Monday, December 18, 2006

Robert McDowell and the Public Interest Standard

FCC Commissioner Robert McDowell has decided, based upon the terms of his Ethics Agreement, the independent view of the Office of Government Ethics, the Virginia State Bar ethics counsel and, most importantly, his "own personal sense of ethics," that he cannot participate in the consideration of the AT&T-BellSouth merger application. In the face of a present 2-2 deadlock among the remaining four commissioners concerning the merger, the FCC's General Counsel last week had authorized, but not required, McDowell's participation to break the current stalemate.

I happen to believe the merger should be approved promptly without resort to conditions, such as imposition of net neutrality mandates that have nothing to do with competitive concerns raised specifically by the merger. As I have written many times before, it is only because the Commission considers mergers under the indeterminate "public interest" standard that commissioners are able to range far afield from concerns related uniquely to the merger and consider matters much more appropriately considered in an industry-wide generic rulemaking. The Commission's handling of this case is Exhibit A (or more correctly probably X, Y, or Z) as to why the merger review process needs to be reformed.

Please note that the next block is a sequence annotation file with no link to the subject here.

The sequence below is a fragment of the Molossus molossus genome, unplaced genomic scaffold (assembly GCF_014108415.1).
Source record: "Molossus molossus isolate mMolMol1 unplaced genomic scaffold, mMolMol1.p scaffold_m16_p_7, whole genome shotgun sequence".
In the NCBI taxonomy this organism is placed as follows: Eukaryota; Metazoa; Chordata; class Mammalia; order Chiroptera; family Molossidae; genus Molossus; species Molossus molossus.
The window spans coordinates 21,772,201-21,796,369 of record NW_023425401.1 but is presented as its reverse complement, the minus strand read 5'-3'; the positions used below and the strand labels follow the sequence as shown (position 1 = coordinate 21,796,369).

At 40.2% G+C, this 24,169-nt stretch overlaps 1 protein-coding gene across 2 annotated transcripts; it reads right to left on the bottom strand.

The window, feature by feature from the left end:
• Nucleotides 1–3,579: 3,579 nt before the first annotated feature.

While the public interest standard as a delegation of congressional authority to guide FCC decisionmaking is highly problematical, the public's interest in having public officials guided by the highest ethical standards ought always to be of paramount concern. Even though another individual in good conscience and good faith might well have reached the opposite determination, in its thoughtfulness and eloquence, Commissioner McDowell's statement explaining his decision to remain recused from participating in the AT&T-BellSouth merger decision is a shining example of the proper way for a public servant to approach public service.

Long past when this specific merger, as important as it is, is decided one way or the other, Robert McDowell's example will remain a public interest standard that ought to be embraced by all.